I am at home today. It’s the day of Women’s March on Washington and in my heart, I am there. My illnesses prevent me from being able to take part in those activities, but I still want to do something. So I am choosing share where my mind is today.
If I could march, I would, because I can’t be silent. I can’t ignore his lewd comments about women or excuse them as “locker room banter.” That type of talk is unacceptable. It is disrespectful and derogatory. I want a president who has the best interest of citizens in mind, and his comments show me that he does not value women for anything but their bodies. If he doesn’t value who I am, how can I trust him to protect me or my rights? I am more than my body. I have a mind and a soul. And to feel as though a president does not care about that is scary for me. I don’t need politicians to make decisions that I always agree with, but I do want to know that they are doing what they think will benefit or protect me. I can respect someone who makes decisions contrary to my beliefs, if he or she has shown that they value the people affected by their decisions.
If I could march, I would, because the Affordable Care Act protects me from being refused insurance coverage due to my pre-existing conditions. Living with chronic illnesses is difficult and expensive, but without insurance, things would be almost insurmountable. I depend on that protection. In addition, I think health care should be reasonable and accessible for everyone. I am not confident that will be the case if the ACA is repealed, especially since there is currently no plan to take its place.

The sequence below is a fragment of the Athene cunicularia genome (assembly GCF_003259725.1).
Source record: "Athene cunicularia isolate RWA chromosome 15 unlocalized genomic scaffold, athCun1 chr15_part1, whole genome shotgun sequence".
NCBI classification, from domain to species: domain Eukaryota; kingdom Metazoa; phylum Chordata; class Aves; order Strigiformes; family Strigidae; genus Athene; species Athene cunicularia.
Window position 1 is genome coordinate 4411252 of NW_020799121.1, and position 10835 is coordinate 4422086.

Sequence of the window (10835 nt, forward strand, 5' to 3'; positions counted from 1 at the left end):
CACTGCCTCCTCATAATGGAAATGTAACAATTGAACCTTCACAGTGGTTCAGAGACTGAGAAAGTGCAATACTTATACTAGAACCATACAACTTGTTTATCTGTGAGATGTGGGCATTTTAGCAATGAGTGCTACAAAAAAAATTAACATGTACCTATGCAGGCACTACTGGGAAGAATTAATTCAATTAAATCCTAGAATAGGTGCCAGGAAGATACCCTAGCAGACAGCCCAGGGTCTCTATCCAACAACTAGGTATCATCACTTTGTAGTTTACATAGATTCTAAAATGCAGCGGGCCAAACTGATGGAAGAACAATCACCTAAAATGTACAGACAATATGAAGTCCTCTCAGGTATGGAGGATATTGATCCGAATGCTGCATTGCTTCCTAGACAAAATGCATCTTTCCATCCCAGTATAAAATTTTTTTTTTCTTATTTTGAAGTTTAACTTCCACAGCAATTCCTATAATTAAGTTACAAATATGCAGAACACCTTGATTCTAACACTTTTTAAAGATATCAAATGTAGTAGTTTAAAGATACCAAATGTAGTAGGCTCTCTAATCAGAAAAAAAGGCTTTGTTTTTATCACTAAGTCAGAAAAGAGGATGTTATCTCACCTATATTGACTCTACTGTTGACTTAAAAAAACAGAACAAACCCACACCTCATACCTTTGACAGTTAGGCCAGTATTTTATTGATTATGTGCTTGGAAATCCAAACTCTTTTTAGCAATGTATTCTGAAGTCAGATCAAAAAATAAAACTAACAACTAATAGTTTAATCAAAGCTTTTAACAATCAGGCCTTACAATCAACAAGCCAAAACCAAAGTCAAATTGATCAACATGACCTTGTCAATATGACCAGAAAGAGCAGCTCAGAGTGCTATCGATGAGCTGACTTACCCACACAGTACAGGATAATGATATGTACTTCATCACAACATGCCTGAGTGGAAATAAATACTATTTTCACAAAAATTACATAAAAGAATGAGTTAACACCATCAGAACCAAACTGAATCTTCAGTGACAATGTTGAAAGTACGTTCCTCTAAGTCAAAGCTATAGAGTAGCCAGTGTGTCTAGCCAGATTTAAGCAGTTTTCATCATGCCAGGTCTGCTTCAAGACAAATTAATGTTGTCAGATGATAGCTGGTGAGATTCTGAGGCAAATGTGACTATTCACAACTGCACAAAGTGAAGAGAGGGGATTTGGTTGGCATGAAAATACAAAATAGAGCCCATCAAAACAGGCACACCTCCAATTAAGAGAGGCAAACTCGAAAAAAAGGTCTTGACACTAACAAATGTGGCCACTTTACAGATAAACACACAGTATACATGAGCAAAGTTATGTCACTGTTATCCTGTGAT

If I could march, I would, because I believe that everyone deserves to be treated with dignity and respect. I believe that religious freedom is important, even when someone’s beliefs are different from mine. I believe in LGBTQ+ equality. I believe that while civil rights have improved in this country, there is still a long way to go, and I want to be a part of positive change.
I would march for 100 different reasons, but none of them would be hate. I cannot allow myself to hate President Trump, because all it would do is make me bitter. If I hate him, he wins because he’s in control of my emotions. I want more than that for myself and for the people I love. Instead, I want President Trump to good things for the United States. I want him to succeed in making this country an even better place. Still, I am afraid of what happen if he keeps his campaign promises. I am afraid of that kind of success. I am afraid for my friends of color, for my lesbian and gay loved ones, and for myself, as a disabled woman.
So I would march, if I could, because I believe in that love is stronger than hate. I believe that instead of shirking back in fear, I can stand up for the vulnerable, for the misunderstood, and for myself.